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DIY PreHung Door Installation Tips

Is replacing your old, worn-out front door on your “honey-do” list this summer? You have lots of prehung exterior door options open to you these days. If you’ve picked out your favorite door, made your order and are just waiting for delivery, here are some tools, tips, and tricks to make installation quick and easy.


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To make your new door installation go as smoothly as possible you’ll want to ensure that you have a few essential tools on hand.

  • Hammer
  • Flat screwdriver
  • Scraper
  • Utility knife
  • Pry bar
  • Measuring tape
  • Plumb line
  • Level



Depending on the type of house you have, there are a few building materials that may be necessary when installing a new front door. Here’s the list of what you might need

  • Nails (masonry or wood, depending on the kind of house you have)
  • Wood shims
  • Pressure treated wood for supports on a rough masonry opening
  • Cement screws
  • Latex caulking
  • Fiberglass insulation
  • Four-penny finishing nails

Steps to Installing Your Door


Here are a few basics to getting your door installed properly, ensuring your future comfort and safety.

  1. First, Read the instructions that come with your door! Following the instructions is an often-overlooked step that can save you time and money.
  2. Remove the Old Door, Frame, and Molding: Using your hammer and screwdriver, remove the hinges and pins from your old door and pull the old door out. Remove the hinges from your old door and the hinge leaves from the door jamb. Put the old hinge sets back together, including leaves, pins, and screws. Using a utility knife, score any caulking or putty around the frame to break the seal, then use your hammer and pry bar to pry it away from the house. Use a scraper to remove any caulk or putty left behind. This will give you a clean area to begin your installation.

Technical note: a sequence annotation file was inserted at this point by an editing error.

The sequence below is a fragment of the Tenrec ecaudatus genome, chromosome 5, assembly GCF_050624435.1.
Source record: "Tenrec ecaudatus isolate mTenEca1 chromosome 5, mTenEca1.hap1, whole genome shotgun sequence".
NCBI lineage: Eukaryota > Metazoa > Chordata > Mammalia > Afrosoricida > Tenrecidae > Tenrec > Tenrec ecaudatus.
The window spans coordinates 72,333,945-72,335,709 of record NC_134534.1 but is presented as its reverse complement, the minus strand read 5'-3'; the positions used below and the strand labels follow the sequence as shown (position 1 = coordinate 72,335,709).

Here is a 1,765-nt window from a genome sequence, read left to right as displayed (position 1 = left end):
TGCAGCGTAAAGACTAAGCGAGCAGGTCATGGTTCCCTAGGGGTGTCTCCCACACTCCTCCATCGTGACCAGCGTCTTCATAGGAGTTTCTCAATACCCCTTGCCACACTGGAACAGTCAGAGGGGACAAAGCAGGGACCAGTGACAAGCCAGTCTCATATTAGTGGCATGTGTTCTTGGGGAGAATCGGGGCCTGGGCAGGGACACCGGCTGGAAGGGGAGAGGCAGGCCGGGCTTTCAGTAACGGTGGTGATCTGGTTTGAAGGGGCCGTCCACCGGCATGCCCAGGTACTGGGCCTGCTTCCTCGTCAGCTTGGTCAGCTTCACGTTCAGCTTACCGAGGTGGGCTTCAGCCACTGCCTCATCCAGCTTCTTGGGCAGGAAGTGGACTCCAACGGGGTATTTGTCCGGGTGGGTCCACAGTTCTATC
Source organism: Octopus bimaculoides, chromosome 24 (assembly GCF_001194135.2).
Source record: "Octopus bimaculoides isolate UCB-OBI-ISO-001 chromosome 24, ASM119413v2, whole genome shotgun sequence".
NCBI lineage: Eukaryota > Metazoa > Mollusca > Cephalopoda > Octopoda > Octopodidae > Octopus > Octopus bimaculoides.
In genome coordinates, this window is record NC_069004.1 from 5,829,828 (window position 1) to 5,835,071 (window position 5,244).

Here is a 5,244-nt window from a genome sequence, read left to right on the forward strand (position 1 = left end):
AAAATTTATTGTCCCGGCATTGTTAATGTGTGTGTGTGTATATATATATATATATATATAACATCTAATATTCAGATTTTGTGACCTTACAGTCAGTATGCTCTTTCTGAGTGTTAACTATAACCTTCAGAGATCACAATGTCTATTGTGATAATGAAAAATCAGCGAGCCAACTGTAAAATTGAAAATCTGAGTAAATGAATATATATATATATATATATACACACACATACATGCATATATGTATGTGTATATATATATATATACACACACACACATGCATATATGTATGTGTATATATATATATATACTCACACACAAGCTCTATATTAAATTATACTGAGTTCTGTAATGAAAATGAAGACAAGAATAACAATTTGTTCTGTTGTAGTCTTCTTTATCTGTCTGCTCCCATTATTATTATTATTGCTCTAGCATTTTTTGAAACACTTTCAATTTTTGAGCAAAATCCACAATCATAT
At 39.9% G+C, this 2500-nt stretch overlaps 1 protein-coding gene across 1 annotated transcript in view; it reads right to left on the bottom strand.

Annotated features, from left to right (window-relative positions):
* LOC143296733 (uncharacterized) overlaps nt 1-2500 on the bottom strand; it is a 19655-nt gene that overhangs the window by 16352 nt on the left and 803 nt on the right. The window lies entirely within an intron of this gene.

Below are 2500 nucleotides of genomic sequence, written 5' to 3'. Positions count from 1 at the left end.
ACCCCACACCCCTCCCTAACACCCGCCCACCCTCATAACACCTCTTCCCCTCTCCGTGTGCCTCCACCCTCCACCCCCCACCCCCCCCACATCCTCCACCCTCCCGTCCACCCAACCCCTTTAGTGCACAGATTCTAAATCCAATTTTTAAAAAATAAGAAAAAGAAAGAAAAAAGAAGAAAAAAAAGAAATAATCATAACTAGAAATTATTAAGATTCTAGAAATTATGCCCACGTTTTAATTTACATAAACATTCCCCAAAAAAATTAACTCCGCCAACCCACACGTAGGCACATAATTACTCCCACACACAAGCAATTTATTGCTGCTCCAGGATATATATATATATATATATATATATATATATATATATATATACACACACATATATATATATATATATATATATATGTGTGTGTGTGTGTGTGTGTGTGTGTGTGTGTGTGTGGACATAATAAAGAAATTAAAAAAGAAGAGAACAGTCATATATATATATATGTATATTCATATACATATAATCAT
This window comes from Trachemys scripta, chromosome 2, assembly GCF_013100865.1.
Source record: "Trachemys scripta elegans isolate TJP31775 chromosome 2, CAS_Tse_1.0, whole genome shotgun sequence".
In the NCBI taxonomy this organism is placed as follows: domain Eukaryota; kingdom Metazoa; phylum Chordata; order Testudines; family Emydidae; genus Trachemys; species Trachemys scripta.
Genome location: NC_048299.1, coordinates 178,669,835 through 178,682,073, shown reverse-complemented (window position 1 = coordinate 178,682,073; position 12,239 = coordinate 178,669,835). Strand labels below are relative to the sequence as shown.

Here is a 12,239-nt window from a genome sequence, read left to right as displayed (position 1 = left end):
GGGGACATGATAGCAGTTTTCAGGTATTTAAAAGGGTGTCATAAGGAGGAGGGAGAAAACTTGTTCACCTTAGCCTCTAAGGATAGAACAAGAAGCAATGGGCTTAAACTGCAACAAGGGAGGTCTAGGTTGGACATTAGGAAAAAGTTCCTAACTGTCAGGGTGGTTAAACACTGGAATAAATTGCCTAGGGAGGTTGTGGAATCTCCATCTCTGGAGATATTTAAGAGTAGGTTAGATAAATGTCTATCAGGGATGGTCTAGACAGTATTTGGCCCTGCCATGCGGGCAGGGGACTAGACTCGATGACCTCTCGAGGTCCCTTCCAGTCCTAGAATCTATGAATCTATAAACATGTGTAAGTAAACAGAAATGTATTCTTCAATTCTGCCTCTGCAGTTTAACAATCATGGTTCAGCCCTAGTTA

3. Determine the Dimensions of Your Door Opening: To figure out exactly what your measurements are you’ll need to measure the width of the opening between the side jambs, the height from the seal under your old threshold to the head jamb, and the depth, or thickness, of your wall. Your rough door opening should be one inch bigger on the top and sides than your new door dimensions.
  4. Do a Dry-Fit Test: This step ensures that your door fits before you start nailing, screwing, or sealing it in place. Carefully, without removing any of the packing supports on your door, set it in place in your opening. Use wood shims to make sure it is level in the opening, then mark the top line of your door on the wall of your home. Move the door back out and carefully set it to the side.
  5. Mark Plumb Lines: In your rough opening, use a plumb line to find the center of your doorway. These lines will later be used as guides for your door molding. Be sure to remove any remaining caulk or paneling.
  6. Add Additional Framing: If your rough opening is just masonry or cinderblock, you will need to create new framing with pressure-treated lumber and masonry nails. Measure the side jamb and cut your board to the correct length. Use your masonry nails to secure it to your opening.
  7. Install Your New Door: Your first step is to run a very thick bead of latex caulk all along the subseal of your door opening. Next, carefully place your new door in the opening, bottom first, then tilt it all the way in. Using shims and a level, adjust the door until it is plumb. To ensure the door is secure, use a cement screw everywhere you place a shim, or, if you have wood framing, use casing nails. Trim the excess shims. Once that’s done you can remove the shipping brace, check that the door is operational, and use the long anchor screws that should have come with your door, through the hinges and into the door frame.
  8. Seal and Insulate the Door: Once our door is in place, seal the exterior with latex caulk all around the door. If any holes are left from screws or nails, fill them with wood filler. They can be sanded later when you paint or varnish the door. On the interior side of the door, fill any openings with fiberglass insulation and attach the door trim with your finishing nails. Once your caulk and wood filler are dried you can paint your door. Once our paint is dry add your door know and deadbolt.
  9. Enjoy your success!

Installing a new door isn’t too hard, it just requires careful measuring, the correct tools, and a little elbow grease. Enjoy your weekend warrior project and our beautiful new door.

Images courtesy of wikihow, and diynetwork

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